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List of Birth Defects of the Spine

written by: DulceCorazon•edited by: Emma Lloyd•updated: 6/28/2010

Spinal defects usually develop in the first or last trimester of pregnancy. Typical symptoms of the defects are paralysis, incontinence, intellectual disability and sensory loss.

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    Birth Defects of the Spine Overview

    Birth defects or congenital anomalies of the spine usually occur during the development of the fetus inside the uterus. Babies born with spinal cord defect often present with incontinence, lack of sensation in some areas of the body and paralysis. The exact cause of birth defects is unknown, but research has shown that genetics, infections and environmental factors may play a role. Birth defects are diagnosed by defining the risk factors of the mother, through use of ultrasound, blood tests, chorionic villi sampling and amniocentesis. Some birth defects, especially those related to environmental factors, can be prevented by avoiding alcohol, smoking, potent drugs and exposure to radiation and infections, and by maintaining good and proper nutrition.

    Couples who had a child with spinal birth defects, may have increased risk of having another child born with the same abnormality.

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    Examples of Birth Defects of the Spine

    Spina Bifida

    Spina bifida is a neural tube defect which results from the spine's failure to close properly during the first month of fetal development. Deficiency of folic acid is frequently associated with the development of neural tube defects. It is still unknown how the exact mechanisms of neural tube defects actually occur, but the deficiency in folic acid is said to affect some pathways that lead to the incomplete closure of the spine during fetal development.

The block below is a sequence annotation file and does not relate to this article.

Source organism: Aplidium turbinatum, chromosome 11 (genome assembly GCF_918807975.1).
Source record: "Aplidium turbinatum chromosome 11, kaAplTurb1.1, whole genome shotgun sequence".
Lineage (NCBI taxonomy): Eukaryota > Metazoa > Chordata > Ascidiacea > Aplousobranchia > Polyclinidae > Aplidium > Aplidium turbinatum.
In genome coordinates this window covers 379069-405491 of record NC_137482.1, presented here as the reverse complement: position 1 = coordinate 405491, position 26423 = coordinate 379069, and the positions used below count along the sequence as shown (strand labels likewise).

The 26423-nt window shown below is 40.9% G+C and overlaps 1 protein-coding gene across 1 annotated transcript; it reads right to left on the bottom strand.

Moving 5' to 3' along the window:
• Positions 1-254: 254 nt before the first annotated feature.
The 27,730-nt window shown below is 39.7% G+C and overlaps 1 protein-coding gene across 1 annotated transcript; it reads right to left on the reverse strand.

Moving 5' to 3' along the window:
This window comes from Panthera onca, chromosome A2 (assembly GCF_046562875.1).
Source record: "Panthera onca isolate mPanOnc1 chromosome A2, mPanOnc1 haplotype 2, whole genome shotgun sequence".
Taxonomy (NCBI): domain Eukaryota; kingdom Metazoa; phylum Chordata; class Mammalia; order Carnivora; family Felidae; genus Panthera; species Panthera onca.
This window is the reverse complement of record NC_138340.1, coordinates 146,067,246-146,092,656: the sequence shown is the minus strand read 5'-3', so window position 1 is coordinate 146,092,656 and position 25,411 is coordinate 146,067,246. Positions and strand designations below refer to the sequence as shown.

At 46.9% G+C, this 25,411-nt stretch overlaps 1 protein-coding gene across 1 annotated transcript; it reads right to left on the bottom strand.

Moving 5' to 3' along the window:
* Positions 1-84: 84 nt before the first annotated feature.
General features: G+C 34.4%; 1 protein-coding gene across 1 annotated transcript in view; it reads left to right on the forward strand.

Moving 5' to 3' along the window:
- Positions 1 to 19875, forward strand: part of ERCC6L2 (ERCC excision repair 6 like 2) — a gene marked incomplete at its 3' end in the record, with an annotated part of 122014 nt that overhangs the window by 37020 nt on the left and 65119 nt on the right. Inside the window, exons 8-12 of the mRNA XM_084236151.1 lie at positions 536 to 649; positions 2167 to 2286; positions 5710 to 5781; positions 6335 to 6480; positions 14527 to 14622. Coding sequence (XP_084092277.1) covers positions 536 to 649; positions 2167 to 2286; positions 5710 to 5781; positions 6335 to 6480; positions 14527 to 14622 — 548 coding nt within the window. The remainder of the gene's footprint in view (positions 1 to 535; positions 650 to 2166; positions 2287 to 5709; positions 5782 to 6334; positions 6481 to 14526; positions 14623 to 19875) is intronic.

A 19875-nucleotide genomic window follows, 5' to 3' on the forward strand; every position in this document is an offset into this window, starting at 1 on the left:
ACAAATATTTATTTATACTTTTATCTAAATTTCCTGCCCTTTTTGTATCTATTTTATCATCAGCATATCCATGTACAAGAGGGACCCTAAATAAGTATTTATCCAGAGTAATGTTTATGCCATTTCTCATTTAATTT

Spina bifida can affect different organ systems in the body, such as the urinary, nervous and muscular systems. There are several types of spina bifida commonly seen in children.These include:

    Myelomeningocele, Meningocele, Spina Bifida Occulta

    The most severe form is the myelomeningocele where the spinal cord and the meninges are protruding through a fissure or opening in the spine. Meningocele occurs when a sac is seen protruding through the spine. The spinal cord usually develops normally and it is not contained inside the protruding sac. Spina bifida occulta is the mildest form of spina bifida where there is no involvement of both meninges and spinal cord only that the vertebrae malformed during fetal development.

    Paralysis, partial or complete, hydrocephalus and other birth defects are seen also in children with spina bifida. Their prognosis is usually poor but with proper treatment, they can survive until adulthood.

    Modalities of treatment for the different conditions are surgery, therapy and medication. Treatments are done to reduce the symptoms, improve functioning and avoid further complications.

    Occult Spinal Dysraphism

    Newborns with occult spinal dysraphism often present with visible abnormalities in the lower back. Some of these abnormalities include a dermal sinus, birthmarks, hemangiomas and masses or tumors. Tufts of hair may also be seen at the back of infants. Through these abnormalities, the spinal cord may have connections to the surface, thus exposing it to possible infections. Infants born with these manifestations are usually evaluated using magnetic resonance imaging, ultrasound or CT scan.

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    References

    MERCK: Brain and Spinal Cord Defects

    Children's Specialist: Spinal Defects Clinic